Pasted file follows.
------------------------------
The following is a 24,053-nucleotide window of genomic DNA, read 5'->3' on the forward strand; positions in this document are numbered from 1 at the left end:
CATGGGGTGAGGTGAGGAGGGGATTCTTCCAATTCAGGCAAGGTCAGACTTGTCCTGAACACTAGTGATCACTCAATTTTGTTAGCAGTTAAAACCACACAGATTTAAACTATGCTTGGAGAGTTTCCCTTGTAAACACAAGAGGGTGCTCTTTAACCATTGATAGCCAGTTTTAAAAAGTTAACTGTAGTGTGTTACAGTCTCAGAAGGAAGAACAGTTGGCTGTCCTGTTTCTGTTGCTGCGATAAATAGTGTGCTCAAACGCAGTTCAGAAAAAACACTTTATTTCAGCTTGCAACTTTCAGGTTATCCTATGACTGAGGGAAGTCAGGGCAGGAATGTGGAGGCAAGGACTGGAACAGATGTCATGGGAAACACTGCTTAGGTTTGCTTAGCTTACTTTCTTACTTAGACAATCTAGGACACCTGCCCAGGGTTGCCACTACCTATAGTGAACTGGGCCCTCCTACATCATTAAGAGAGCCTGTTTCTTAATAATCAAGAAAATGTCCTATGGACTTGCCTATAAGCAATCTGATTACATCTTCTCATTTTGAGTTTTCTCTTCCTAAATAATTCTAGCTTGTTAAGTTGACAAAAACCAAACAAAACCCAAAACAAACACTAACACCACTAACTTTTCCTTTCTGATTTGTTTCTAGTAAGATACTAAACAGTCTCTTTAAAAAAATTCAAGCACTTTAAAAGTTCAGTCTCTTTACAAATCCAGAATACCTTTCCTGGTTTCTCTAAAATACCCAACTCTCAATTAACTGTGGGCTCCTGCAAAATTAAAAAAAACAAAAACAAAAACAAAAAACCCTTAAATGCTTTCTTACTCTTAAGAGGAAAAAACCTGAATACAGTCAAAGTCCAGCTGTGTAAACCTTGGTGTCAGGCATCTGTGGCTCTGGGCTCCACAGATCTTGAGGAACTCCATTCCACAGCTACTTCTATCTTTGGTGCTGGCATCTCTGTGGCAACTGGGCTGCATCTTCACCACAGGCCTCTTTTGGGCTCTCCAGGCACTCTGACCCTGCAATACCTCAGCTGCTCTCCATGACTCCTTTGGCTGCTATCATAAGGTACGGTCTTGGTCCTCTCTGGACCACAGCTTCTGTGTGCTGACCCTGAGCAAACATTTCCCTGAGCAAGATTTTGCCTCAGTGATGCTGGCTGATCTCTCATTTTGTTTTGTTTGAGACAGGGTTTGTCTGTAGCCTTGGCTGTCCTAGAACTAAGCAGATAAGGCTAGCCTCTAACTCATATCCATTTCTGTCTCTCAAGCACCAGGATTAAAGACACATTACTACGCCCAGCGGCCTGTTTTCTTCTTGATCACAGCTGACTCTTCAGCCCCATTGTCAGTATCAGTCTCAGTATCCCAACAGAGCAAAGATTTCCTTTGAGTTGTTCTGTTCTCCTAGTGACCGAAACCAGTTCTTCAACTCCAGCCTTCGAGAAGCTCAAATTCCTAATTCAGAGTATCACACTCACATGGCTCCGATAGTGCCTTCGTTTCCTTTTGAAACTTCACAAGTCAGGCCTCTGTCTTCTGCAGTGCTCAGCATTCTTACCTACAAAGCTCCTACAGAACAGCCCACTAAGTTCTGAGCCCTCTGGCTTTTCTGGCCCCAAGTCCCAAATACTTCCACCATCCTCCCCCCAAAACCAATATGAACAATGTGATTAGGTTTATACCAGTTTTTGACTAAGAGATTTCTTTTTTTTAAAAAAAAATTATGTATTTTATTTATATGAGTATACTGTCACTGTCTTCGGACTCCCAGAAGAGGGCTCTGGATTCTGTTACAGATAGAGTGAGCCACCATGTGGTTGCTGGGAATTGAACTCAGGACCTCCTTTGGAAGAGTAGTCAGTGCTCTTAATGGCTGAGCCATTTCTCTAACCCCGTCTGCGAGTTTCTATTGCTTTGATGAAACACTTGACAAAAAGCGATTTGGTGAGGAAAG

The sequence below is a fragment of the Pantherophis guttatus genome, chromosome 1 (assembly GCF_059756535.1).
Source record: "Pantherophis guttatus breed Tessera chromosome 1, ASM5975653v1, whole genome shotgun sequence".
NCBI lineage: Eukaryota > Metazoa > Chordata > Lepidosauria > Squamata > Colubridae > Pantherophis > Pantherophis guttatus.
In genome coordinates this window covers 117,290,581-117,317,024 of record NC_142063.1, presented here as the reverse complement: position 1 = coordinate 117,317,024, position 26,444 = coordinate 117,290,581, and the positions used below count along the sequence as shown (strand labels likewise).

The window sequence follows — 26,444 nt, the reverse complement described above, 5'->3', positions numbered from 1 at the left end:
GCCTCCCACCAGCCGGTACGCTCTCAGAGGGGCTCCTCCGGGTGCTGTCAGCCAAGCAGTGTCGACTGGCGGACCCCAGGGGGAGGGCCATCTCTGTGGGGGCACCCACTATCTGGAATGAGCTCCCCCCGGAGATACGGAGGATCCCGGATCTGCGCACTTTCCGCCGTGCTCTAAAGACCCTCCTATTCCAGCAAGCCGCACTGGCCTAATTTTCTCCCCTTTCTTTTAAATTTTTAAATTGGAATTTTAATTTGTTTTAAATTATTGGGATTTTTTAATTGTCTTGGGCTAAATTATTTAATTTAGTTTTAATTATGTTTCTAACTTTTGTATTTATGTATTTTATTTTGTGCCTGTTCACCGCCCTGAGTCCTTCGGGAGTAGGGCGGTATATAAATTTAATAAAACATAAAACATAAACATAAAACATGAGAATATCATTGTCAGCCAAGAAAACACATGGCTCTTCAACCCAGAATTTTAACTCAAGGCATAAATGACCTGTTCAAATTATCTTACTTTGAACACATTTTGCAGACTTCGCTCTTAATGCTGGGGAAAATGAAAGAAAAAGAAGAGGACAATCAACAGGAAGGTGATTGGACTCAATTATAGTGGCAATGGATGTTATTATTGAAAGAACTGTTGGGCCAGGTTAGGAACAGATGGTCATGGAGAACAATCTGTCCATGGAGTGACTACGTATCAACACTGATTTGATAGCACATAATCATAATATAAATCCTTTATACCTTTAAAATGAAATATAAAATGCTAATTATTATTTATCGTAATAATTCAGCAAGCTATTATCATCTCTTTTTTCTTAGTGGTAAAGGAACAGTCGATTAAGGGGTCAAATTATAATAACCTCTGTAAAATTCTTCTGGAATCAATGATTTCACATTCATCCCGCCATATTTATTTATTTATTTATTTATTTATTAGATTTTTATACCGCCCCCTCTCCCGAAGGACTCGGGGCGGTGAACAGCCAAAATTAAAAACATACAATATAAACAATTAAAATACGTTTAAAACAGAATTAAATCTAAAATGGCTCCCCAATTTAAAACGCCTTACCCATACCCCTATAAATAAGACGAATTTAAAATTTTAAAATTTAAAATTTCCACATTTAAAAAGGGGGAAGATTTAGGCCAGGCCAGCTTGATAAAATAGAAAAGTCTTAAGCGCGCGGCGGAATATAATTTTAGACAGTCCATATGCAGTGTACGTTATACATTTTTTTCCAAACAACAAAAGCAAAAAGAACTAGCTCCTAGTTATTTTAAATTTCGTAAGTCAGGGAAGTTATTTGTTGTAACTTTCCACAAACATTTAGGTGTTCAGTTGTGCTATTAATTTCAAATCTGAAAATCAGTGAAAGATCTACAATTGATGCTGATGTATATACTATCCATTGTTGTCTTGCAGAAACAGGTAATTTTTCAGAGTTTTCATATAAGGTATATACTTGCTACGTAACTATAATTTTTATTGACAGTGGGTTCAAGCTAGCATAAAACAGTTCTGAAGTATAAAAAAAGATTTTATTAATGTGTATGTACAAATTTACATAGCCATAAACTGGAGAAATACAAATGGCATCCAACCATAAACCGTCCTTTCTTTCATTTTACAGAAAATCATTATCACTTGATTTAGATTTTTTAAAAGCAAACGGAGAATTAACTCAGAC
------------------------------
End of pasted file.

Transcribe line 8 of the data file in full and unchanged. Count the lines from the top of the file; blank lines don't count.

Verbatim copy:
GCCTCCCACCAGCCGGTACGCTCTCAGAGGGGCTCCTCCGGGTGCTGTCAGCCAAGCAGTGTCGACTGGCGGACCCCAGGGGGAGGGCCATCTCTGTGGGGGCACCCACTATCTGGAATGAGCTCCCCCCGGAGATACGGAGGATCCCGGATCTGCGCACTTTCCGCCGTGCTCTAAAGACCCTCCTATTCCAGCAAGCCGCACTGGCCTAATTTTCTCCCCTTTCTTTTAAATTTTTAAATTGGAATTTTAATTTGTTTTAAATTATTGGGATTTTTTAATTGTCTTGGGCTAAATTATTTAATTTAGTTTTAATTATGTTTCTAACTTTTGTATTTATGTATTTTATTTTGTGCCTGTTCACCGCCCTGAGTCCTTCGGGAGTAGGGCGGTATATAAATTTAATAAAACATAAAACATAAACATAAAACATGAGAATATCATTGTCAGCCAAGAAAACACATGGCTCTTCAACCCAGAATTTTAACTCAAGGCATAAATGACCTGTTCAAATTATCTTACTTTGAACACATTTTGCAGACTTCGCTCTTAATGCTGGGGAAAATGAAAGAAAAAGAAGAGGACAATCAACAGGAAGGTGATTGGACTCAATTATAGTGGCAATGGATGTTATTATTGAAAGAACTGTTGGGCCAGGTTAGGAACAGATGGTCATGGAGAACAATCTGTCCATGGAGTGACTACGTATCAACACTGATTTGATAGCACATAATCATAATATAAATCCTTTATACCTTTAAAATGAAATATAAAATGCTAATTATTATTTATCGTAATAATTCAGCAAGCTATTATCATCTCTTTTTTCTTAGTGGTAAAGGAACAGTCGATTAAGGGGTCAAATTATAATAACCTCTGTAAAATTCTTCTGGAATCAATGATTTCACATTCATCCCGCCATATTTATTTATTTATTTATTTATTTATTAGATTTTTATACCGCCCCCTCTCCCGAAGGACTCGGGGCGGTGAACAGCCAAAATTAAAAACATACAATATAAACAATTAAAATACGTTTAAAACAGAATTAAATCTAAAATGGCTCCCCAATTTAAAACGCCTTACCCATACCCCTATAAATAAGACGAATTTAAAATTTTAAAATTTAAAATTTCCACATTTAAAAAGGGGGAAGATTTAGGCCAGGCCAGCTTGATAAAATAGAAAAGTCTTAAGCGCGCGGCGGAATATAATTTTAGACAGTCCATATGCAGTGTACGTTATACATTTTTTTCCAAACAACAAAAGCAAAAAGAACTAGCTCCTAGTTATTTTAAATTTCGTAAGTCAGGGAAGTTATTTGTTGTAACTTTCCACAAACATTTAGGTGTTCAGTTGTGCTATTAATTTCAAATCTGAAAATCAGTGAAAGATCTACAATTGATGCTGATGTATATACTATCCATTGTTGTCTTGCAGAAACAGGTAATTTTTCAGAGTTTTCATATAAGGTATATACTTGCTACGTAACTATAATTTTTATTGACAGTGGGTTCAAGCTAGCATAAAACAGTTCTGAAGTATAAAAAAAGATTTTATTAATGTGTATGTACAAATTTACATAGCCATAAACTGGAGAAATACAAATGGCATCCAACCATAAACCGTCCTTTCTTTCATTTTACAGAAAATCATTATCACTTGATTTAGATTTTTTAAAAGCAAACGGAGAATTAACTCAGAC